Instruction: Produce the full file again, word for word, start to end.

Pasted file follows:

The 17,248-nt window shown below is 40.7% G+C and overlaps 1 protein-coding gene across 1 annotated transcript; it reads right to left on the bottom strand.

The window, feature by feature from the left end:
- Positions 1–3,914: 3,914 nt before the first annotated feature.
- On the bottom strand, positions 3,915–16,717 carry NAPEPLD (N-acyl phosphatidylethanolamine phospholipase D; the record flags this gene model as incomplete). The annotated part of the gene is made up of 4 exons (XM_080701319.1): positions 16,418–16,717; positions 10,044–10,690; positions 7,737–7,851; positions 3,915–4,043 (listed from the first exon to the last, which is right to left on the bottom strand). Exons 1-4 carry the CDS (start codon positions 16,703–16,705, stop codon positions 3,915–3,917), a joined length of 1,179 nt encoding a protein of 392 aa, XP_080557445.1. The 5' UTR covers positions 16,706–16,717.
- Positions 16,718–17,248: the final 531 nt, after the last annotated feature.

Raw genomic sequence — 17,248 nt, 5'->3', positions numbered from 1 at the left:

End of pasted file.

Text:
The 17,248-nt window shown below is 40.7% G+C and overlaps 1 protein-coding gene across 1 annotated transcript; it reads right to left on the bottom strand.

The window, feature by feature from the left end:
- Positions 1–3,914: 3,914 nt before the first annotated feature.
- On the bottom strand, positions 3,915–16,717 carry NAPEPLD (N-acyl phosphatidylethanolamine phospholipase D; the record flags this gene model as incomplete). The annotated part of the gene is made up of 4 exons (XM_080701319.1): positions 16,418–16,717; positions 10,044–10,690; positions 7,737–7,851; positions 3,915–4,043 (listed from the first exon to the last, which is right to left on the bottom strand). Exons 1-4 carry the CDS (start codon positions 16,703–16,705, stop codon positions 3,915–3,917), a joined length of 1,179 nt encoding a protein of 392 aa, XP_080557445.1. The 5' UTR covers positions 16,706–16,717.
- Positions 16,718–17,248: the final 531 nt, after the last annotated feature.

Raw genomic sequence — 17,248 nt, 5'->3', positions numbered from 1 at the left: